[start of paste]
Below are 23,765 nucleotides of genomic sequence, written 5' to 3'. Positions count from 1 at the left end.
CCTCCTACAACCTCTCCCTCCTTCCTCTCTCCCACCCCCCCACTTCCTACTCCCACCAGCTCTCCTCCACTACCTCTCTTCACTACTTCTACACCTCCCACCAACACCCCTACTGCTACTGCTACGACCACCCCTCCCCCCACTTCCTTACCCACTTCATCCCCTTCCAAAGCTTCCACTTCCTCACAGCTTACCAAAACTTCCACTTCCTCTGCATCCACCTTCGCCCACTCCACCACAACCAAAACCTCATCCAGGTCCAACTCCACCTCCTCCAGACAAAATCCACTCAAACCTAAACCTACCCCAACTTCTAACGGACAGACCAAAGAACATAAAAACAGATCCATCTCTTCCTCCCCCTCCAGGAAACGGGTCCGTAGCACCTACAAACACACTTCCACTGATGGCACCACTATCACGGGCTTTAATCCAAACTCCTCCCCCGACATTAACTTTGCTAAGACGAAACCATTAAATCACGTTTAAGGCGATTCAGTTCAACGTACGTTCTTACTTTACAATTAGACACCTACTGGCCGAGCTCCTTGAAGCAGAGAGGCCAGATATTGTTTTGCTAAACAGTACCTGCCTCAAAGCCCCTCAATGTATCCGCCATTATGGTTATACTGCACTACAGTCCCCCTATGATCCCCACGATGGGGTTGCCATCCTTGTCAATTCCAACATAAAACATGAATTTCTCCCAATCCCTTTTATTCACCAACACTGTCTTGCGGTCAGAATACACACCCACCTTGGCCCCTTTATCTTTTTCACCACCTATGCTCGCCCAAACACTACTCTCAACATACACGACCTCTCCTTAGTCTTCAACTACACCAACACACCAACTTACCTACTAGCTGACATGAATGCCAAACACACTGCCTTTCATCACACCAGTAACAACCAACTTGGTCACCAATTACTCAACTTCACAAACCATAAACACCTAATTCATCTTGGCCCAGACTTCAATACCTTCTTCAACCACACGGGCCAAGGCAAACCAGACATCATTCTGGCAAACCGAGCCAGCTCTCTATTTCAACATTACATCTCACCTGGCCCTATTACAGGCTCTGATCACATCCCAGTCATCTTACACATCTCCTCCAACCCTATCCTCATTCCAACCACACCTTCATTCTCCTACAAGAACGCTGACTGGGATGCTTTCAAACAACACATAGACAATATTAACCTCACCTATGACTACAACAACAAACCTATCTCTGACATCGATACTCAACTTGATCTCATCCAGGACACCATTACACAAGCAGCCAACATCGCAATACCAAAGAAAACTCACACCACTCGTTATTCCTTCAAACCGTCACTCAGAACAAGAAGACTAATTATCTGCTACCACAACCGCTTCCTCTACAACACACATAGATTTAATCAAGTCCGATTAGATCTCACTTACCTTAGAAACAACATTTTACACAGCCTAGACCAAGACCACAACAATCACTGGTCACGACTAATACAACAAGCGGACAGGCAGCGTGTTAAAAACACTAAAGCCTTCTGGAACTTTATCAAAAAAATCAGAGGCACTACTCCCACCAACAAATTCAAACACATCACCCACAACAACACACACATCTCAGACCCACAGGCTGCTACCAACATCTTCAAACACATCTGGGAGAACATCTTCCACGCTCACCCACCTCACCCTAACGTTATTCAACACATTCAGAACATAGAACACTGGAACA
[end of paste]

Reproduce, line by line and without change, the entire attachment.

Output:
Below are 23,765 nucleotides of genomic sequence, written 5' to 3'. Positions count from 1 at the left end.
CCTCCTACAACCTCTCCCTCCTTCCTCTCTCCCACCCCCCCACTTCCTACTCCCACCAGCTCTCCTCCACTACCTCTCTTCACTACTTCTACACCTCCCACCAACACCCCTACTGCTACTGCTACGACCACCCCTCCCCCCACTTCCTTACCCACTTCATCCCCTTCCAAAGCTTCCACTTCCTCACAGCTTACCAAAACTTCCACTTCCTCTGCATCCACCTTCGCCCACTCCACCACAACCAAAACCTCATCCAGGTCCAACTCCACCTCCTCCAGACAAAATCCACTCAAACCTAAACCTACCCCAACTTCTAACGGACAGACCAAAGAACATAAAAACAGATCCATCTCTTCCTCCCCCTCCAGGAAACGGGTCCGTAGCACCTACAAACACACTTCCACTGATGGCACCACTATCACGGGCTTTAATCCAAACTCCTCCCCCGACATTAACTTTGCTAAGACGAAACCATTAAATCACGTTTAAGGCGATTCAGTTCAACGTACGTTCTTACTTTACAATTAGACACCTACTGGCCGAGCTCCTTGAAGCAGAGAGGCCAGATATTGTTTTGCTAAACAGTACCTGCCTCAAAGCCCCTCAATGTATCCGCCATTATGGTTATACTGCACTACAGTCCCCCTATGATCCCCACGATGGGGTTGCCATCCTTGTCAATTCCAACATAAAACATGAATTTCTCCCAATCCCTTTTATTCACCAACACTGTCTTGCGGTCAGAATACACACCCACCTTGGCCCCTTTATCTTTTTCACCACCTATGCTCGCCCAAACACTACTCTCAACATACACGACCTCTCCTTAGTCTTCAACTACACCAACACACCAACTTACCTACTAGCTGACATGAATGCCAAACACACTGCCTTTCATCACACCAGTAACAACCAACTTGGTCACCAATTACTCAACTTCACAAACCATAAACACCTAATTCATCTTGGCCCAGACTTCAATACCTTCTTCAACCACACGGGCCAAGGCAAACCAGACATCATTCTGGCAAACCGAGCCAGCTCTCTATTTCAACATTACATCTCACCTGGCCCTATTACAGGCTCTGATCACATCCCAGTCATCTTACACATCTCCTCCAACCCTATCCTCATTCCAACCACACCTTCATTCTCCTACAAGAACGCTGACTGGGATGCTTTCAAACAACACATAGACAATATTAACCTCACCTATGACTACAACAACAAACCTATCTCTGACATCGATACTCAACTTGATCTCATCCAGGACACCATTACACAAGCAGCCAACATCGCAATACCAAAGAAAACTCACACCACTCGTTATTCCTTCAAACCGTCACTCAGAACAAGAAGACTAATTATCTGCTACCACAACCGCTTCCTCTACAACACACATAGATTTAATCAAGTCCGATTAGATCTCACTTACCTTAGAAACAACATTTTACACAGCCTAGACCAAGACCACAACAATCACTGGTCACGACTAATACAACAAGCGGACAGGCAGCGTGTTAAAAACACTAAAGCCTTCTGGAACTTTATCAAAAAAATCAGAGGCACTACTCCCACCAACAAATTCAAACACATCACCCACAACAACACACACATCTCAGACCCACAGGCTGCTACCAACATCTTCAAACACATCTGGGAGAACATCTTCCACGCTCACCCACCTCACCCTAACGTTATTCAACACATTCAGAACATAGAACACTGGAACA